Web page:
The Future of Cybersecurity

In 2013, hackers stole data from over 40 million Target shoppers during the holiday season. In 2014, hackers stole credit card data from 56 million Home Depot customers. In a 2019 Facebook breach, 19 million UK residents were affected. The potential for this data to be used for fraudulent charges or identity theft was a […]

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In 2013, hackers stole data from over 40 million Target shoppers during the holiday season. In 2014, hackers stole credit card data from 56 million Home Depot customers. In a 2019 Facebook breach, 19 million UK residents were affected. The potential for this data to be used for fraudulent charges or identity theft was a wakeup call to take cybersecurity seriously. As companies have worked diligently to protect their systems, hackers have become more sophisticated. In 2019, Ransomware attacks have held whole cities hostage and future attacks will continue to evolve. 

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To better understand the field itself and future trends in cybersecurity, we talked to Dr. Bret Fund, Head of Cybersecurity at Flatiron School. Bret shares his insight on becoming a cybersecurity analyst and why London needs skilled cybersecurity talent.

What is cybersecurity?

Since the mid-1990s, the internet connected all these devices — from desktop computers to laptops to smartphones – to create a global network. “While it was great for communication, it did create more vulnerabilities for all of us because we haven’t always incorporated security in the design phases” Bret says.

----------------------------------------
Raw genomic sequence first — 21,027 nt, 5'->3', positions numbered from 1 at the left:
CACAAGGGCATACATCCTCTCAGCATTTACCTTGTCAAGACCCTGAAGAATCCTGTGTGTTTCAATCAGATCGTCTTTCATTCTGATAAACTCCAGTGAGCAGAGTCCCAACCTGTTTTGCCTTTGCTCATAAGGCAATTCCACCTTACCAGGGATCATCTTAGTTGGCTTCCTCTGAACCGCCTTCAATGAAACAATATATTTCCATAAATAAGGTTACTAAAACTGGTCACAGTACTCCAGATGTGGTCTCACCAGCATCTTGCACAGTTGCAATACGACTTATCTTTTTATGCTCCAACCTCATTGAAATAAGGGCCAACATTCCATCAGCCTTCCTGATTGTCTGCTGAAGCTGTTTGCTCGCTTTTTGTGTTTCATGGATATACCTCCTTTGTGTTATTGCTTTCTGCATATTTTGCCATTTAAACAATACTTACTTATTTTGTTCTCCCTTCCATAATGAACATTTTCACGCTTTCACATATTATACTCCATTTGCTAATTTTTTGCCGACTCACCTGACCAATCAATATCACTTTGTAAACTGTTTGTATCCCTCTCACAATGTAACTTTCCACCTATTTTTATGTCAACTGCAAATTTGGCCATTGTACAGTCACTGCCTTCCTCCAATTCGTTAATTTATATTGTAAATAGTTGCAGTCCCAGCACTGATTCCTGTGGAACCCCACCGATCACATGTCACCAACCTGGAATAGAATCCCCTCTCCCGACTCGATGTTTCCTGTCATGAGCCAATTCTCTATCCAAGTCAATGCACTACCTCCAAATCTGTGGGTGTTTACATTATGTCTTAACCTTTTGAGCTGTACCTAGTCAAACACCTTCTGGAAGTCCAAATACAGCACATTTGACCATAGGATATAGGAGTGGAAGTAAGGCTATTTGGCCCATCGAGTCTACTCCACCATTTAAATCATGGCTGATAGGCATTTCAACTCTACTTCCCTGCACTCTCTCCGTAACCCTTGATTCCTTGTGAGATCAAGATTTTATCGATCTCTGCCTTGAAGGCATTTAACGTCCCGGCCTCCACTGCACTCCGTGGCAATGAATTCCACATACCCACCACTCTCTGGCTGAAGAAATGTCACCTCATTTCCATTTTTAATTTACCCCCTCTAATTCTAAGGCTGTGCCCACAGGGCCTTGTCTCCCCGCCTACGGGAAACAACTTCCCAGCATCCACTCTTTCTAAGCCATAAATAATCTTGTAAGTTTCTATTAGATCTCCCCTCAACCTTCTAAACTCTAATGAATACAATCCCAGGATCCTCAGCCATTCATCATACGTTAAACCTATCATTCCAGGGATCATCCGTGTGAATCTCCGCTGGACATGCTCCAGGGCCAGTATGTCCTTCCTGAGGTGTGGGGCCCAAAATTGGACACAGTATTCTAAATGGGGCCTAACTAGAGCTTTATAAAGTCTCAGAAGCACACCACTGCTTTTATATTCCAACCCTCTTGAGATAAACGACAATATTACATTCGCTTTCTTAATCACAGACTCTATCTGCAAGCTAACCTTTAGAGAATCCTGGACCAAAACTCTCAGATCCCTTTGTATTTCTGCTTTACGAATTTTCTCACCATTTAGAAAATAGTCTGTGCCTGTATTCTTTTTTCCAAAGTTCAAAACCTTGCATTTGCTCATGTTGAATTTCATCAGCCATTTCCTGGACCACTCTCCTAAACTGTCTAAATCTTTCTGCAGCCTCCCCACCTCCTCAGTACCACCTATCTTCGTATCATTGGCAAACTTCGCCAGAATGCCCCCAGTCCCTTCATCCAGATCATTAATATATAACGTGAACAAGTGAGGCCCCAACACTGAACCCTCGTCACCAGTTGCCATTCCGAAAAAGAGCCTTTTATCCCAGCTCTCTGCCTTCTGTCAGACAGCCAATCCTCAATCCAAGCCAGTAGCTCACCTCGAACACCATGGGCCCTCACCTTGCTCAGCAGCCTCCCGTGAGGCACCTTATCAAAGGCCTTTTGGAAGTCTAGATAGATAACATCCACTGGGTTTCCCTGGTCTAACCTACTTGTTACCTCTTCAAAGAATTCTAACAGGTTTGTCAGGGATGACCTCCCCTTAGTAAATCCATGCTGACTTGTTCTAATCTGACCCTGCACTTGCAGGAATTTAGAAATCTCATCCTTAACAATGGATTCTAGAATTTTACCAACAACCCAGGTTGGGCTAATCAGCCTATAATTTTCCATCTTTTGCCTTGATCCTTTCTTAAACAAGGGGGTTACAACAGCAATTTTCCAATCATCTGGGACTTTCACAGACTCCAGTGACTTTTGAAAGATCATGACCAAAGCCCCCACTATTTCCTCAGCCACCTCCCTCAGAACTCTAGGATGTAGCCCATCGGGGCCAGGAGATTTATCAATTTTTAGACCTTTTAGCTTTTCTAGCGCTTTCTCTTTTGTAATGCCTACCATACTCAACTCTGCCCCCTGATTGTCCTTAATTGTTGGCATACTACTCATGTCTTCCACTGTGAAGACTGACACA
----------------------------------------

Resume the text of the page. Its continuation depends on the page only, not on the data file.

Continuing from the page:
People are also sharing a lot of information without realizing how it could be used, according to Bret. How do you secure your device? How do your secure your data? These are just two questions that both people and companies need to address.

“Since 2014, when the Target and Home Depot breaches happened, the world woke up and realized all of that data is out there,” Bret says. “People were saying, ‘What do we do now? We don’t have any control over what is already out there and there are hackers, commonly referred to as bad actors, that are after it and making money off of it.’” The expectation is that companies have to be more responsible and we’ve seen that with more robust security measures. In response to companies increasing their security posture, bad actors have become more creative and much more sophisticated in how they launch these attacks and the way they monetize these attacks too. 

Security was a secondary concern when we’ve thought about tech. “We built everything with technology first and security second,” Bret says. Now, more and more companies are putting security first and technology second. For example, with the rise of computers and the internet, there was a push for tech literacy. You needed to learn basic computer skills and programming and that’s still true today. Bret sees a similar trend going forward with security literacy. “We’re all so trusting, but we have to think about better ways of securing things,” he says.

Cybersecurity hygiene

Whether it’s not leaving a sticky note with your login and password on your desk or connecting to a Starbucks without thinking twice about if it’s the right WiFi access point, we need to think about “security hygiene” as Bret calls it. In other words, we need to apply simple, but consistent personal security practices to keep ourselves safe from the 80% of avoidable threats that are out there.

With the increased demand for cybersecurity, companies have responded by adding new lines of defense. Security Analysts are the first line of defense and a great entrypoint into a cybersecurity career.

What is a security analyst?